16 “As for the word that you have spoken to us in the name of the Lord, we will not listen to you. 17 But we will do everything that we have vowed, make offerings to the queen of heaven and pour out drink offerings to her, as we did, both we and our fathers, our kings and our officials, in the cities of Judah and in the streets of Jerusalem. For then we had plenty of food, and prospered, and saw no disaster. 18 But since we left off making offerings to the queen of heaven and pouring out drink offerings to her, we have lacked everything and have been consumed by the sword and by famine.”
How do you determine right and wrong? How do you determine the will of God? Is it by circumstances? Do you look at what parallels with success and assume it to always be the right thing?
In Jeremiah 44, we see a strange scene. The people of Judah have taken Jeremiah with them in their flight to Egypt. Even though God clearly commanded the people not to leave the land, they refused his commands and left for a place they felt was safer. While in Egypt, Jeremiah commanded the people to stop worshipping a false goddess, the “queen of heaven.” But, as we read above, the people did not listen.
What would cause people who should have been the people of God to worship a false goddess? The answer is success. When the people were doing exactly what the Lord commanded them not to do, their lives were easy. When they were obeying god to whatever level they ever actually obeyed the Lord, they found life to be hard. So, they concluded that the right thing, the smart thing, the good thing was to refuse to worship God and to instead keep up their worship of the false goddess.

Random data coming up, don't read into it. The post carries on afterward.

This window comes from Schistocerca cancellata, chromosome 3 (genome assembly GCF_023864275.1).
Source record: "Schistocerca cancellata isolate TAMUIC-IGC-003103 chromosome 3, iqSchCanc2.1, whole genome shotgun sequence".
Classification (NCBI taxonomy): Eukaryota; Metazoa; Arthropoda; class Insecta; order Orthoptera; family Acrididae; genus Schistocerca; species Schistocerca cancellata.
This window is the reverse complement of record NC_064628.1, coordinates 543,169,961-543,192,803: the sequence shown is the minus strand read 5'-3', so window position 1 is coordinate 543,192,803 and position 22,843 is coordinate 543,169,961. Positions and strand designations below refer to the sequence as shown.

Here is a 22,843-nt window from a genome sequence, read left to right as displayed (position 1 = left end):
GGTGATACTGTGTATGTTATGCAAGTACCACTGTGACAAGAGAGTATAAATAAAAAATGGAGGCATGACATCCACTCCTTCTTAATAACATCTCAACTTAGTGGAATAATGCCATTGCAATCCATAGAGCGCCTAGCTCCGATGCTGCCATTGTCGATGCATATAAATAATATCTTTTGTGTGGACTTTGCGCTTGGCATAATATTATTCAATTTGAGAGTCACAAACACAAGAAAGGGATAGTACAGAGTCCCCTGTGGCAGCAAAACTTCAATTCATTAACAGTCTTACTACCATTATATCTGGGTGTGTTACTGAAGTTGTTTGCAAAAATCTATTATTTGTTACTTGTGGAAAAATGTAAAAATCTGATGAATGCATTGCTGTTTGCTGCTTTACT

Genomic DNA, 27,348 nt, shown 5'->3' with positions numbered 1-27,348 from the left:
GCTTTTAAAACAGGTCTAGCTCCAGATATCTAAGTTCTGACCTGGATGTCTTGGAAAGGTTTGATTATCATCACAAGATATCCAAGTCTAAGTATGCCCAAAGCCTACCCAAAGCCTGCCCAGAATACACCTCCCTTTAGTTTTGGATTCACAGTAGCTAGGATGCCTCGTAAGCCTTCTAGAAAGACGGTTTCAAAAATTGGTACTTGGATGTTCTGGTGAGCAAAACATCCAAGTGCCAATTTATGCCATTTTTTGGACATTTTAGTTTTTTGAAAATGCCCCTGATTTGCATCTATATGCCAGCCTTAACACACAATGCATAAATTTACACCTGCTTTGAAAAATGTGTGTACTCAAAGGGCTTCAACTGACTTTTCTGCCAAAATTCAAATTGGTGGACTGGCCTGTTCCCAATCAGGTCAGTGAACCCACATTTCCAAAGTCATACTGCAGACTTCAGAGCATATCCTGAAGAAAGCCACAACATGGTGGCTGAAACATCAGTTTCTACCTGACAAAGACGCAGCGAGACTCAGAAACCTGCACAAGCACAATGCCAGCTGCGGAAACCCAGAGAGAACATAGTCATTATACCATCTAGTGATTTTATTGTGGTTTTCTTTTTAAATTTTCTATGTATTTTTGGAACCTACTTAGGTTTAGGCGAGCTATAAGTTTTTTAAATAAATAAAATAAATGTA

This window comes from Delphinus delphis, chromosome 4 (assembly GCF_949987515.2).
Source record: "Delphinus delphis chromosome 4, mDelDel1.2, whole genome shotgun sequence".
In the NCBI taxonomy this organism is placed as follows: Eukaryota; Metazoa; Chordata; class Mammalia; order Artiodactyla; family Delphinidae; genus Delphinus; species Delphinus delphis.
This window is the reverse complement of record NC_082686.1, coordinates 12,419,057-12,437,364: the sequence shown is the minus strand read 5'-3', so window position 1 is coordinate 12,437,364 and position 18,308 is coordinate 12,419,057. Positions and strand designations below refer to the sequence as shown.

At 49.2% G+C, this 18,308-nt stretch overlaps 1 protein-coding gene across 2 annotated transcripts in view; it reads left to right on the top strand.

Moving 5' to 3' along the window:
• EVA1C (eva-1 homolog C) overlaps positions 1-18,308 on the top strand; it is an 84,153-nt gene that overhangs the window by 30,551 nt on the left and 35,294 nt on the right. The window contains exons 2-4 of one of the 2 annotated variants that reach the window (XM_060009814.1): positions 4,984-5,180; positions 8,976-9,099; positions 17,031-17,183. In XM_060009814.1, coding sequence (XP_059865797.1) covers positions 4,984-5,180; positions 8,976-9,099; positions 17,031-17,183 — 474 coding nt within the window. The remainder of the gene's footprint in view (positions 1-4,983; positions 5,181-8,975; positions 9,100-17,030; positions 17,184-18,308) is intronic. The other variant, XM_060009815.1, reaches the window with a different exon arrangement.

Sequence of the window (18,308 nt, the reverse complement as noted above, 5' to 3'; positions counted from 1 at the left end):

While it is good not to be in the situation of those people who worshipped the goddess, it is also tempting today to follow the path of least resistance. It is easy to assume that success means that we are doing the right thing. Be careful. Often, for a time, doing what dishonors God will give a short-term success. Churches sometimes grow in numbers when they compromise. Parents who allow their children to dishonor God sometimes have less conflict with their kids. Sometimes it is easier in life not to tell the truth. But, if we are not careful, we will find ourselves like the people of Judah, led completely away from following God by apparent, short-term success.
The truth is, following God has always been hard. Jesus promised us persecution if we would truly stand for him. Sometimes it requires us to take the harder road, the less obviously successful road, in order to truly obey the commands of God and glorify him. By walking the harder path, we may indeed find that we honor God more and give him greater glory as we show that he and not worldly success is our desire.